Throughout time and in every part of the world, people have organized themselves into groups with common rules of living. A society is the name we give to the organization of such a group.
Certain institutions are found in every society, such as the family, marriage, kin relationships, childcare, and division of work based on age and gender (male and female). The customs that govern social behavior vary greatly worldwide.
All societies are organized around an unequal division of labor and decision-making. Modern societies are expected to provide protection, law and order, economic security, and a sense of belonging to their members. Trying to understand how societies organize themselves is the goal of the SOCIAL SCIENCES.
Societies usually adapt to changes around them, such as the environment or technology. Most change happens gradually, but some major events, such as war or revolution, can completely transform societies.
Social scientists study how people live together in societies. Economists study commercial activities and relate them to human behavior. Sociologists study the social structures of modern societies and relate them to human behavior. Anthropologists focus on the cultures and social structures of traditional societies.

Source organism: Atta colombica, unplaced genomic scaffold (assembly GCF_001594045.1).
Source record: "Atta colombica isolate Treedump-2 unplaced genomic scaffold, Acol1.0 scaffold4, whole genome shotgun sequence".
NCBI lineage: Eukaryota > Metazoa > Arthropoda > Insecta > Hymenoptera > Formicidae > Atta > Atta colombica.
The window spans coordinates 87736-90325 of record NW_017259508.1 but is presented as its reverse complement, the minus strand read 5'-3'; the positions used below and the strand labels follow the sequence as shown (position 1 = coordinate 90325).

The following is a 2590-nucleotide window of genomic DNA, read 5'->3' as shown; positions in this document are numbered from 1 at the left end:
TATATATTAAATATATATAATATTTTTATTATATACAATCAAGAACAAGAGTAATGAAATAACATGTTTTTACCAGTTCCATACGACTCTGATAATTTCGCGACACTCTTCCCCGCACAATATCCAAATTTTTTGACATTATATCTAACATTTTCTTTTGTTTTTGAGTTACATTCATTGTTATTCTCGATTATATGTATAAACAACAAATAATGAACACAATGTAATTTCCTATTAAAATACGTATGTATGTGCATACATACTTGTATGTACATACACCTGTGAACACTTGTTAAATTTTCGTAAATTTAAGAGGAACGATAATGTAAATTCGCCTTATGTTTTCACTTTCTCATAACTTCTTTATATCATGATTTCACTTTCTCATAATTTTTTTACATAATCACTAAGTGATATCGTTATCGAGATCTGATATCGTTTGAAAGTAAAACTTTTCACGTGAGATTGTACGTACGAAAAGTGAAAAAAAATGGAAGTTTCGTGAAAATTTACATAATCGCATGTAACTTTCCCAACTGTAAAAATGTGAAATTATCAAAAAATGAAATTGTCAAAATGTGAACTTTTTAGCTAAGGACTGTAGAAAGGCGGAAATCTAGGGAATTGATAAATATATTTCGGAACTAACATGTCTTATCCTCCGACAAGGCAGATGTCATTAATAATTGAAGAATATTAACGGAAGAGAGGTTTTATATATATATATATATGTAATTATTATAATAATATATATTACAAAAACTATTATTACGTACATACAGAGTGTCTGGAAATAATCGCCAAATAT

During the Industrial Revolution, rapid economic growth brought enormous social changes. Social sciences evolved to help explain the effects of these changes and to collect social data. Today, social scientists help us to understand complex social issues, from cultural differences to race relations.
For many years, scientists have debated about what has more influence on society: nature or nurture, biology or culture. Sociobiologists argue that genes, which determine our physical characteristics, are responsible for most human behavior. Other scientists argue that culture is mostly responsible.
Physical anthropology looks at human evolution and biological differences, such as genetic variety. Social anthropology looks at the wide range of human languages, beliefs, and behavior, known collectively as culture, especially among local societies. The goal is to reach a better understanding of the “human family” to which we all belong.